He continues to campaign from his home even though smaller gatherings are now permitted, “wishing I could be out in large crowds and spreading the word but instead, I spend my days making phone calls to anyone who will listen,” Mcfarland said
The reason is that he’s concerned about coronavirus cases increasing, he said. “With Utah spiking again with COVID-19, I don’t want to get it and I certainly don’t want to spread it to anybody else. So I think that Utah is risking a second wave and I don’t want to be part of that,” because it means slowing the state’s economic recovery.
How primary voters are responding to Mcfarland’s positions on the precautions needed in the face of the deadly virus has been “hard to gauge,” he said, although what he’s “hearing is people are grateful for a reasonable response to a very difficult situation.”
So far, Mcfarland said he hasn’t “personally seen any backlash on asking people to wear a mask. I just feel like I’m asking them to do the right thing.” The message is part of a larger theme in his campaign, the need for a candidate who can work across the aisle in a House that could still be controlled by Democrats after November.
His competitors, Mcfarland said, are all assuming the GOP will take back the House and keep control of the Senate and the White House, something he sees as a “remote” possibility at best.
“Everything they want to do is based upon having a majority and forcing their viewpoint on the other side,” he said. If that doesn’t happen, they “will be highly ineffective because they’re spending their campaign time bashing or attacking the other side, then they’re going to be put in a place where they have to work with them somehow.”
His approach, Mcfarland said, makes him a tougher candidate against McAdams because he can draw support from independent and moderate voters. Several members of his campaign staff are liberals who backed Vermont Sen. Bernie Sanders in the Democratic presidential race.
“I’m able to present conservative ideals in a way that they’ve never thought of before and that, to me, makes me a very strong asset to the Republican Party. I believe that I can grow the conservative base,” he said, at a time people “are looking for civility again in our government. They’re looking for a return to being able to talk to each other.”
Christensen, one of the last Republicans to get in the race, said there’s a single word that separates him from the other candidates — substance.
“A lot of people have said, well, this will be a name ID election and I’m sure that will play a huge part in it. But the June 1 (Utah Debate Commission) debate was a turning point, I think, in this race,” he said, where voters were able to hear him “really speak to the issues substantively.”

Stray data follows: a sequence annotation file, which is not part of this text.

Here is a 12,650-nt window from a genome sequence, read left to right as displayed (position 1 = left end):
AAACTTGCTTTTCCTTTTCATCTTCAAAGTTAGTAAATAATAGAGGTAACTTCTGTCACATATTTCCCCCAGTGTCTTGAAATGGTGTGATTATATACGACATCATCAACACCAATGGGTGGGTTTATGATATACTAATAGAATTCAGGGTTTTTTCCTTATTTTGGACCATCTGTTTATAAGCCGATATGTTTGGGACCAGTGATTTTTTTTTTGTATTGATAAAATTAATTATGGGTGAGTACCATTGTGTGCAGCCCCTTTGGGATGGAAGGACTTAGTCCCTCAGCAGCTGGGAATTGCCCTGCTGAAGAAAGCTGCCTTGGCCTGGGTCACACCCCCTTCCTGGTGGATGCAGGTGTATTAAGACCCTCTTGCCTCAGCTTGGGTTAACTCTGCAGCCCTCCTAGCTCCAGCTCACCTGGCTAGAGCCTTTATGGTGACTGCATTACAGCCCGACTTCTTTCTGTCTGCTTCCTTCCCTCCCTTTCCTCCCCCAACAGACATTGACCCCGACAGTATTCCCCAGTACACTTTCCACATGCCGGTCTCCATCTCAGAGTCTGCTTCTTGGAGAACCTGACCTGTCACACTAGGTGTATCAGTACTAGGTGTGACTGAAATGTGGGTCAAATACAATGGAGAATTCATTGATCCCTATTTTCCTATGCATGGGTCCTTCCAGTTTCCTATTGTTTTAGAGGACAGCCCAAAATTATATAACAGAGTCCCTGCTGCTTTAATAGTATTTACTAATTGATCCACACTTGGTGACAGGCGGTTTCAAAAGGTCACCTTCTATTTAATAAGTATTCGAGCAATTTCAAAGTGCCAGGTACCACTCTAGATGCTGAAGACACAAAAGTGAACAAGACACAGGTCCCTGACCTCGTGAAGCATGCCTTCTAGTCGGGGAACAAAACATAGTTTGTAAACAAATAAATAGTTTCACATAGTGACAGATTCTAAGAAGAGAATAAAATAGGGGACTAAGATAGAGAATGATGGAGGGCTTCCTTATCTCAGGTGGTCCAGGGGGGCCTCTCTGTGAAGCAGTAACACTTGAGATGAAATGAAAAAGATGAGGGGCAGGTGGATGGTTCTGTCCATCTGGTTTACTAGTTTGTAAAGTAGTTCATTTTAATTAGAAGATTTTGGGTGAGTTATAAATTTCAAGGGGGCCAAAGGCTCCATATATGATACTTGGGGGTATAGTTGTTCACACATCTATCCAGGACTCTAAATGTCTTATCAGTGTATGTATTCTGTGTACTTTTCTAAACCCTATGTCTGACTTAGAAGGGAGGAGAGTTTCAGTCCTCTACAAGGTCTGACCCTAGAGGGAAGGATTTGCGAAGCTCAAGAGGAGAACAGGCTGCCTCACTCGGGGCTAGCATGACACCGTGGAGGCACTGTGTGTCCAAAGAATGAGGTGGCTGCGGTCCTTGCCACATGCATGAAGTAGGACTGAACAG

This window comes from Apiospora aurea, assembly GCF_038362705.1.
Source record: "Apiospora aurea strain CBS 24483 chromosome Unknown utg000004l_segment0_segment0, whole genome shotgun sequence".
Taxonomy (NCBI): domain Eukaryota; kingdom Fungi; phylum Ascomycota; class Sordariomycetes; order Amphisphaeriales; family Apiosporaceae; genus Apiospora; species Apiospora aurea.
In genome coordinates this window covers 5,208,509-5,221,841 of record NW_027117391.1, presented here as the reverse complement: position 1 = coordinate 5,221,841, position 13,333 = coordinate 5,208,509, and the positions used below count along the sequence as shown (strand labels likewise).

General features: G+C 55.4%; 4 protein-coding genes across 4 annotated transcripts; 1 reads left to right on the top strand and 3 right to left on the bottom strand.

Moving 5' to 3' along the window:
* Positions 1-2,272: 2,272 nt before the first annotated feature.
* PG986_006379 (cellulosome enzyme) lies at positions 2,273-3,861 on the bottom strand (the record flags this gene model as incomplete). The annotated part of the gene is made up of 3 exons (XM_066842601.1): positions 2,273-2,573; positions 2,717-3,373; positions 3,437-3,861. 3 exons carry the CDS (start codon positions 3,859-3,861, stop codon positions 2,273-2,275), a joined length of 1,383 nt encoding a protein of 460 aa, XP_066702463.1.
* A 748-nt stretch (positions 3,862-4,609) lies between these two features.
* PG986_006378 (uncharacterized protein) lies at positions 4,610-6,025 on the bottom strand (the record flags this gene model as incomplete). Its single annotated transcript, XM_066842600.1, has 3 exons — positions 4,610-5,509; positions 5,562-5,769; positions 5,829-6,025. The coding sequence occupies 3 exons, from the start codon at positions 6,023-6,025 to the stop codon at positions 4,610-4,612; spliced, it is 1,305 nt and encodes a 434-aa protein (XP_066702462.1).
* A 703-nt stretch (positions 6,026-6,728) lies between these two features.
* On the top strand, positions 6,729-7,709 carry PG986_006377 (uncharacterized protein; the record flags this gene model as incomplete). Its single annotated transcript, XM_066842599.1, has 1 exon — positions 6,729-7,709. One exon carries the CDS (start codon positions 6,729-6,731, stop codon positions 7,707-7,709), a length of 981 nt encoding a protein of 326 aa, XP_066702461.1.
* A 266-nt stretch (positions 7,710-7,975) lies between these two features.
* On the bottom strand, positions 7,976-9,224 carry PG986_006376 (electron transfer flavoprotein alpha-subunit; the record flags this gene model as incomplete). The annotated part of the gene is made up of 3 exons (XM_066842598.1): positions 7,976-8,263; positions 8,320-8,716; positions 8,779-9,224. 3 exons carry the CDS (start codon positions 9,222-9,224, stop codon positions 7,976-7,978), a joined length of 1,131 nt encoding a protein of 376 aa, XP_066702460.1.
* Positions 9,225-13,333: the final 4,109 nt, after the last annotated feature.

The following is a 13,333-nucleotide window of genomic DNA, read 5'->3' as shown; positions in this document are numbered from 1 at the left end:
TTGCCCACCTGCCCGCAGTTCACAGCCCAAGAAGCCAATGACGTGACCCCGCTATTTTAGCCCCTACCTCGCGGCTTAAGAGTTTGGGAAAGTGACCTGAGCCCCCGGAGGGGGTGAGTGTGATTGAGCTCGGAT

The CEO and president of VentureCapital.org, which trains entrepreneurs how to raise funds, and a former Zions Bank vice president, Christensen said that ability comes from his business background.
“If you haven’t lived in the private sector, haven’t dealt with the economy for 10 years, you can’t make change. You can’t even articulately talk about it,” he said. For him, there’s only one issue in the race, “jobs, jobs and jobs. It’s reopen this economy and get people their jobs back.”
The spike in COVID-19 cases in Utah and other states easing restrictions is “a bump” that’s to be expected, Christensen said, but with only a small percentage of the deaths occurring in people under 60, businesses and schools should be open.
“Don’t hold the economy hostage. That’s what’s really resonating with people,” he said.
He has called for Congress to limit the distribution of any future coronavirus relief funding to only those states that have completely reopened by a set deadline to “get the engine running again ... because that’s where people don’t have hope,” of making an economic recovery.
“The economy is kind of boring a little bit, right? Taxation and spending and regulation. But it really comes down to hope. What I’m selling is hope. Listen, it doesn’t have to be this way. We can get back to where we were booming,” Christensen said. “But if you don’t have the mechanics of how you go from A to B, all you’re really selling is fluff.”
That’s not going to cut it in November, he said, because “you’re not going to beat Ben with this message of, ‘Well, there’s just this bunch of socialists and Marxists back there and we need to go and defeat them.’ ... All that says to me is you really don’t know how Congress works. You don’t know how to get things done.”
Voters, especially those who crossed party lines in 2018 to vote for McAdams, feel “betrayed” by some of his votes, Christensen said, suggesting the race may come down to “how much the party, the Democratic Party, is willing to put into this race to help keep that seat. Because they need it to keep the House.”
A former regional finance director for now-Utah Sen. Mitt Romney’s 2012 presidential campaign, he said his fundraising ability would be a big plus in a general election expected to cost an estimated $4 million and $5 million. Asked about how much he’s raised lately, Christensen said only that “we’re happy with where it’s at.”